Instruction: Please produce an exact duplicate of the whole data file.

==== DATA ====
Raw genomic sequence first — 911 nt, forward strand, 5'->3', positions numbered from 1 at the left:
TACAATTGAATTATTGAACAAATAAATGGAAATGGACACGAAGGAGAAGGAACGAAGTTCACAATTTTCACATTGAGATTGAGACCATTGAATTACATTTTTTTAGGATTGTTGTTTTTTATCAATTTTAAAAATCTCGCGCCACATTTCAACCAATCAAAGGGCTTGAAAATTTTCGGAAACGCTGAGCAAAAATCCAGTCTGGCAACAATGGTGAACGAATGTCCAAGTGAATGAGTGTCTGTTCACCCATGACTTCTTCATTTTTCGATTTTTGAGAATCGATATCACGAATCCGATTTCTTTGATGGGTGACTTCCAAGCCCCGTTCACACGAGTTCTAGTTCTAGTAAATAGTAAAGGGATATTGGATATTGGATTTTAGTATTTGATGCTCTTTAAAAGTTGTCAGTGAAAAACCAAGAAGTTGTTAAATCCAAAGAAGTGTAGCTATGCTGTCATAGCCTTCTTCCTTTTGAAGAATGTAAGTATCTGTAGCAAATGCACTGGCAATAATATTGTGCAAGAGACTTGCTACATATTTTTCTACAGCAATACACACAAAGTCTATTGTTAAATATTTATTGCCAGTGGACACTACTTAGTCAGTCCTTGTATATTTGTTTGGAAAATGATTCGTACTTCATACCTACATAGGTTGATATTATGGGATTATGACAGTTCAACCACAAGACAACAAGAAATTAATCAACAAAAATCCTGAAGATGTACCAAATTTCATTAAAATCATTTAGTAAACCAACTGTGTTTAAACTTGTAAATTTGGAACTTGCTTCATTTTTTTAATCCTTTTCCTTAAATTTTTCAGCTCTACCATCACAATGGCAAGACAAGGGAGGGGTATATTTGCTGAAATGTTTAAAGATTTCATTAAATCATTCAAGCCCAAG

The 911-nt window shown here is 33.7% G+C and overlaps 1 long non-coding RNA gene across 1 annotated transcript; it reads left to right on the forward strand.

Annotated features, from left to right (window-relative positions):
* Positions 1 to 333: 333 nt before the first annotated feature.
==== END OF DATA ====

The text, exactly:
Raw genomic sequence first — 911 nt, forward strand, 5'->3', positions numbered from 1 at the left:
TACAATTGAATTATTGAACAAATAAATGGAAATGGACACGAAGGAGAAGGAACGAAGTTCACAATTTTCACATTGAGATTGAGACCATTGAATTACATTTTTTTAGGATTGTTGTTTTTTATCAATTTTAAAAATCTCGCGCCACATTTCAACCAATCAAAGGGCTTGAAAATTTTCGGAAACGCTGAGCAAAAATCCAGTCTGGCAACAATGGTGAACGAATGTCCAAGTGAATGAGTGTCTGTTCACCCATGACTTCTTCATTTTTCGATTTTTGAGAATCGATATCACGAATCCGATTTCTTTGATGGGTGACTTCCAAGCCCCGTTCACACGAGTTCTAGTTCTAGTAAATAGTAAAGGGATATTGGATATTGGATTTTAGTATTTGATGCTCTTTAAAAGTTGTCAGTGAAAAACCAAGAAGTTGTTAAATCCAAAGAAGTGTAGCTATGCTGTCATAGCCTTCTTCCTTTTGAAGAATGTAAGTATCTGTAGCAAATGCACTGGCAATAATATTGTGCAAGAGACTTGCTACATATTTTTCTACAGCAATACACACAAAGTCTATTGTTAAATATTTATTGCCAGTGGACACTACTTAGTCAGTCCTTGTATATTTGTTTGGAAAATGATTCGTACTTCATACCTACATAGGTTGATATTATGGGATTATGACAGTTCAACCACAAGACAACAAGAAATTAATCAACAAAAATCCTGAAGATGTACCAAATTTCATTAAAATCATTTAGTAAACCAACTGTGTTTAAACTTGTAAATTTGGAACTTGCTTCATTTTTTTAATCCTTTTCCTTAAATTTTTCAGCTCTACCATCACAATGGCAAGACAAGGGAGGGGTATATTTGCTGAAATGTTTAAAGATTTCATTAAATCATTCAAGCCCAAG

The 911-nt window shown here is 33.7% G+C and overlaps 1 long non-coding RNA gene across 1 annotated transcript; it reads left to right on the forward strand.

Annotated features, from left to right (window-relative positions):
* Positions 1 to 333: 333 nt before the first annotated feature.